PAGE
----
It goes against the principles of Salvage Modernism to deliberately steal, pilfer or prematurely undermine an existing or historic structure in order to extract salvage materials. Historic buildings deserve to be saved and preserved in their entirety as part of the cultural heri-

When it was time to design and build my own house, I knew I wanted to revisit this philosophy and take it to the next level. I decided to call the house Heron Hall (as a dedication to the herons that live nearby). After I secured the property for the project, I began

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“It goes against the principles of Salvage Modernism to deliberately steal, pilfer or prematurely undermine an existing or historic structure in order to extract salvage materials.�

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searching for two years for unique and beautiful materials in which to design with. Luckily in Seattle I had access to two incredible architectural salvage places—Earthwise Salvage and Second Use Salvage. Many communities also have Habitat For Humanity Restores, which stockpile used and salvage materials. I also began to use Etsy as a wonderful place to search for handcrafted materials from local artisans who were repurposing old materials. During this time I stumbled upon some real finds, including incredible materials that had been imported many years ago and then discarded. A few examples of what’s going into the house: • Giant stained glass windows from a 1920s Seattle church. The stained glass originally came from Europe, was assembled as window units by Povey brothers in Portland at the turn of the last century and then lived for eighty years in the church. Another 100 years in Heron Hall is next! • Carved stone Foo dogs, originally from Indonesia and brought over to Seattle area for a local residence where they resided for many years before being discarded—and finally guarding the entrance to Heron Hall in a whimsical manner. • Beautiful hand carved doors from Afghanistan, also originally brought over for another project in Seattle a decade ago and then discarded. These will be integrated into the entryway as well as the master closet. • A ll the interior doors—every single one—selected from salvage yards in Seattle. Most of the doors were built between 1910 and 1940. • Several interior stained glass and divided lite windows, including a couple large ones that will provide daylight into the unconditioned bike barn. The poor energy performance means they can’t be used thermally, but as interior windows or in unconditioned spaces, they are great. • An old clawfoot bathtub…beautiful!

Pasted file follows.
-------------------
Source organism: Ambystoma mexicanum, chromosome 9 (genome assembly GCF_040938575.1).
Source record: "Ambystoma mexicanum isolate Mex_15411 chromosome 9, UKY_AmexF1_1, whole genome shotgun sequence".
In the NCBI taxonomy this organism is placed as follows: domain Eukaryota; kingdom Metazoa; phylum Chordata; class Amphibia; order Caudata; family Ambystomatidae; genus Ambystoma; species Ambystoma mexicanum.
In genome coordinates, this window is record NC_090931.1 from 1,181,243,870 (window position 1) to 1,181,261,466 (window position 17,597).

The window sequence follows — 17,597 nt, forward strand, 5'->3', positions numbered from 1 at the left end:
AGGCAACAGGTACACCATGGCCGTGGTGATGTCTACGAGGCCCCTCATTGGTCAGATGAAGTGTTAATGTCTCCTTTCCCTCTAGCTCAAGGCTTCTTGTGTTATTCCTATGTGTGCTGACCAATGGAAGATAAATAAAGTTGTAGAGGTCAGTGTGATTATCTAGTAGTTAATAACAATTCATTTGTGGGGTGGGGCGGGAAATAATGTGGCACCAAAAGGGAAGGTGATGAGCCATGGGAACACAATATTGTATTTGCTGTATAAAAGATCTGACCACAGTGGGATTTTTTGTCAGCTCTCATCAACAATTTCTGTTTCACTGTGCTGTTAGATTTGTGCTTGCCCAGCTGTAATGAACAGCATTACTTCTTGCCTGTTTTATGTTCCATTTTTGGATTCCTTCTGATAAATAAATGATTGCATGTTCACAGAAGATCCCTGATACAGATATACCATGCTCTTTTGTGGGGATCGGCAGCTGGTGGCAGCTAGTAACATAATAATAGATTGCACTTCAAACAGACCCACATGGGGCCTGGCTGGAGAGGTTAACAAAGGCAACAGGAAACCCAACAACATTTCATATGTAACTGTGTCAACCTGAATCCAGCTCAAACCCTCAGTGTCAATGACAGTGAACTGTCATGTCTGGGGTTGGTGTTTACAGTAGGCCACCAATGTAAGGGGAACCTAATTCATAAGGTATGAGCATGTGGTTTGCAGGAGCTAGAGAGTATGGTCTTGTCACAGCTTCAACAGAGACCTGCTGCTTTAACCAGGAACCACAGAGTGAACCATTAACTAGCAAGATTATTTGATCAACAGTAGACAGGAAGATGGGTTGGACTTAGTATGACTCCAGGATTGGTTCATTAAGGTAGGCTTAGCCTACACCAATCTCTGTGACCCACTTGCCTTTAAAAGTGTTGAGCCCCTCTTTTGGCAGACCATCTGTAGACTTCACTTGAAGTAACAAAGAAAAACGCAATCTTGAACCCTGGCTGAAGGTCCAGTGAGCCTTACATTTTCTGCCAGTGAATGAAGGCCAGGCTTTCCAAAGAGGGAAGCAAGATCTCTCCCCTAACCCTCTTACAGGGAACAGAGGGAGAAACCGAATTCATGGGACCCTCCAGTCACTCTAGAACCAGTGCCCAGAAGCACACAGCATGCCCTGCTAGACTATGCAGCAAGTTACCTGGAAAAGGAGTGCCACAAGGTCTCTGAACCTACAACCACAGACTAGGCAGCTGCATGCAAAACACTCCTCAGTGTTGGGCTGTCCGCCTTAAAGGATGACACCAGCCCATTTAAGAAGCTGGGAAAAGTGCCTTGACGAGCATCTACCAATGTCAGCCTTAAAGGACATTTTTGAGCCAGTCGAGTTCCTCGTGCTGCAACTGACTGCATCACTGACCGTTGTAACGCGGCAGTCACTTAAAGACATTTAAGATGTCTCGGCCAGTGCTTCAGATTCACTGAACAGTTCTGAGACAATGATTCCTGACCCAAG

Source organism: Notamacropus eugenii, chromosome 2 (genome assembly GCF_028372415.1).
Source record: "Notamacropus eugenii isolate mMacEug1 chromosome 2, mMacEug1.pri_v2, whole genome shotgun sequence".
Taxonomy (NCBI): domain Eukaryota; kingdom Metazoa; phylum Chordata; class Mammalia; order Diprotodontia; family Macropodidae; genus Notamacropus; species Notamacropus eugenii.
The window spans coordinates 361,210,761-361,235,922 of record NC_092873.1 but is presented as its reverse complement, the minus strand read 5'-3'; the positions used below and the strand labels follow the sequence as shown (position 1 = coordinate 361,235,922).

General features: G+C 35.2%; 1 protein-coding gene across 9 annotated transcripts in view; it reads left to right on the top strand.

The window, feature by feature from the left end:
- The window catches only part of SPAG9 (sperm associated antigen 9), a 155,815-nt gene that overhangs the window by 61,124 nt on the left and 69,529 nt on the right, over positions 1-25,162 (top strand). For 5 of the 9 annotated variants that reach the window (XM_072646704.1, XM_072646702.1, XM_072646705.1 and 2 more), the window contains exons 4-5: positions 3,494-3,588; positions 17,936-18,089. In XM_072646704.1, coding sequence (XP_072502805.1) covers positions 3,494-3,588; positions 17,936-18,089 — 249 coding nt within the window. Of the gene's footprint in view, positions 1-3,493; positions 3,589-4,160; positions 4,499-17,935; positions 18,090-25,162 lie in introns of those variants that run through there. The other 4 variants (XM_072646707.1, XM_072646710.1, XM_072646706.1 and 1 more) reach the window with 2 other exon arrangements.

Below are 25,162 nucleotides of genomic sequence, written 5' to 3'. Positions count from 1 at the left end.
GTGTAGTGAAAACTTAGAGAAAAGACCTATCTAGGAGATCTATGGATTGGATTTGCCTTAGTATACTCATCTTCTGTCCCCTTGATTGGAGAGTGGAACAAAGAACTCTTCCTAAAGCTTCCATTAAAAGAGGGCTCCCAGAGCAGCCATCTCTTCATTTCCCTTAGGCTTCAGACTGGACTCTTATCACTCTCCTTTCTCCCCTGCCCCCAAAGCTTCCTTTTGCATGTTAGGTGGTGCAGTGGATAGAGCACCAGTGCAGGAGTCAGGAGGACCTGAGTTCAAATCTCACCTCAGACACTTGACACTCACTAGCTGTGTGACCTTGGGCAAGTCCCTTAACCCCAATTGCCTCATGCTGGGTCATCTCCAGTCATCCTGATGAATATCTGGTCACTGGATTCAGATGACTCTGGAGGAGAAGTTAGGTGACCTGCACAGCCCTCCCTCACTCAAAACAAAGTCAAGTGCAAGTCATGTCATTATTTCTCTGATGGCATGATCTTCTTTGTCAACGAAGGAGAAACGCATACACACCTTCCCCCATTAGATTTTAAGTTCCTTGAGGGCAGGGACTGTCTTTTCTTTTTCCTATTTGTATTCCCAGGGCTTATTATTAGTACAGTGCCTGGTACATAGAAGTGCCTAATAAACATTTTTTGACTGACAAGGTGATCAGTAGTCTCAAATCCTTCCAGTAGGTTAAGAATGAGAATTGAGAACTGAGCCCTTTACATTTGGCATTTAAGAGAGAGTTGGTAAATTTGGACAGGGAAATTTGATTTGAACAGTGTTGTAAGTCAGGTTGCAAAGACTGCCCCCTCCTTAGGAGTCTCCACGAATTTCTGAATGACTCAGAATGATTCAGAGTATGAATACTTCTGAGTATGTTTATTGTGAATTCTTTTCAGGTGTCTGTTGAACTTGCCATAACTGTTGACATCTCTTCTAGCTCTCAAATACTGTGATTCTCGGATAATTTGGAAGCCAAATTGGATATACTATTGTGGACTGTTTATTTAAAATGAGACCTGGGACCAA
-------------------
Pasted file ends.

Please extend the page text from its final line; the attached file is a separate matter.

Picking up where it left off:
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Photo: Nighttime rendering of Heron Hall entry showing salvaged door.

• 100-year-old, beat-up tin ceiling, to be restored for a Building Challenge project, the use of salvaged materials also greatly simplifies the Materials Petal requirebathroom. ments of the project. • Tons of salvage wood for interior paneling—including an old redwood wine vat that will become siding, STARTING YOUR end block slices from waste wood as paneling, and lots of salvage flooring from the region! SALVAGE MODERNISM • Old light fixtures that will be refitted with LED bulbs. • Old bee skeps (wicker beehives) repurposed as light fixtures. And this is just some of what is in store.